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Pages and Files
1780s Thomas Malthus
1890 U.S. Government declares frontier closed
1891 Forest Reserve Act (1891)
1892 John Muir (1892), preservationist
1892 Sierra Club
1900 Lacey Act (1900)
1900-1909 Theodore “Teddy” Roosevelt (early 1901-1909 The Golden Age of Conservation)
1902 Reclamation Act (1902)
1905 Audobon Society, founding of (1905)
1905 Gifford Pinchot (1905)
1906 Antiquities Act (1906)
1908 Svante Arhenius (1908)
1910 Alice Hamilton (1910?)
1916 Woodrow Wilson and National Park Service Act (1916)
1918 Migratory Bird Treaty Act (1918)
1930s Franklin D. Roosevelt (early 1930s stuff … think history class!)
1933 Civilian Conservation Corps (1933)
1933 Tennessee Valley Authority (1933?)
1934 Dust Bowl begins in Midwest (1934)
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1990, 1994 Oil Pollution Act
Oil Pollution Act of 1990 (Emily Kwederis)
-The OPA was signed into law in August of 1990 in response to a
public concern for the Exxon Valdez incident
(Large oil spill in the Bligh Reef of the Prince William Sound in Alaska.)
The OPA was put into law so we could better
prevent and respond to oil spills
by setting up ways to expand the federal governments’ ability to provide money and resources to respond and help with oil spills.
The OPA created the national Oil Spill Liability Fund (which provides up to a billion dollars every time there is an oil spill).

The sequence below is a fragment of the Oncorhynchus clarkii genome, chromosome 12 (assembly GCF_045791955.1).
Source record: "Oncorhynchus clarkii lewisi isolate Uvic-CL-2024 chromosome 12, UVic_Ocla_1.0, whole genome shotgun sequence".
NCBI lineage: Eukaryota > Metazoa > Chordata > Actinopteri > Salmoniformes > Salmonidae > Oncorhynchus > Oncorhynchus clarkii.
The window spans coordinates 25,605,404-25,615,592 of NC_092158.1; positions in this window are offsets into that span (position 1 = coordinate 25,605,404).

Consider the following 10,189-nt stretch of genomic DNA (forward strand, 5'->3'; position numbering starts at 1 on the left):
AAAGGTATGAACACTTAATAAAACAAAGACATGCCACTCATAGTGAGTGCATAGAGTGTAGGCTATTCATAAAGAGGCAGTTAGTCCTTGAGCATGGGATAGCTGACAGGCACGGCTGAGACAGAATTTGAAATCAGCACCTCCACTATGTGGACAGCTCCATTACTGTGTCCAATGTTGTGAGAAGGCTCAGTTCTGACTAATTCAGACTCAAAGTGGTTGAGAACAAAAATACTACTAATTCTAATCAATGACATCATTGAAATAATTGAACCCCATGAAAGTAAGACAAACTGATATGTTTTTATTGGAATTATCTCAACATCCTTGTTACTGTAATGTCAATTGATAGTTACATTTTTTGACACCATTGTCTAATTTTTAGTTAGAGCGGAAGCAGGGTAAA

The OPA requires all oil facilities and vessels to follow the Federal government plans to show how they will respond to large oil spills.
The OPA also requires the development of Area Contingency plans to prepare for oil spills regionally. In addition they increased penalties for not following the rules, and preserved state authority for establishing laws and rules about oil spill prevention and response.
OPA amended the Clean Water Act (which established goals about eliminating toxic substances from our waters) and addressed the problems associated with preventing, responding to, and paying for oil pollution incidents.
The OPA set up new requirement for planning. The Nation Oil and Hazardous Substances Pollution Contingency Plan (NCP) expanded so: the Federal government is required to direct response efforts; areas must develops clean up and prevention plans and owners and operators of vessels and facilities must prepare for their own response plans
Oil Pollution Act 1994 (Chase Huston)
The Oil Pollution Act (OPA) was signed into law in August 1990, largely in response to rising public concern following the Exxon Valdez incident in which over 11 million gallons of Alaskan crude oil was spilled into the water of Prince William Sound.
The Oil Pollution Act of 1990 amended the Clean Water Act and addressed the wide range of problems associated with preventing, responding to, and paying for oil pollution incidents in navigable waters of the United States.
The OPA also created the national Oil Spill Liability Trust Fund, which is available to provide up to one billion dollars per spill incident.
The OPA requires oil storage facilities and vessels to submit to the Federal government plans detailing how they will respond to large discharges.
The law stated that companies must have a "plan to prevent spills that may occur" and have a "detailed containment and cleanup plan" for oil spills.
The Exxon Valdez incident occurred on March 24, 1989 and forced Americans to amend the Clear Water Act of 1972, resulting in the Oil Pollution Act of 1990.
The OPA was signed by president George H. Bush in August of 1990.
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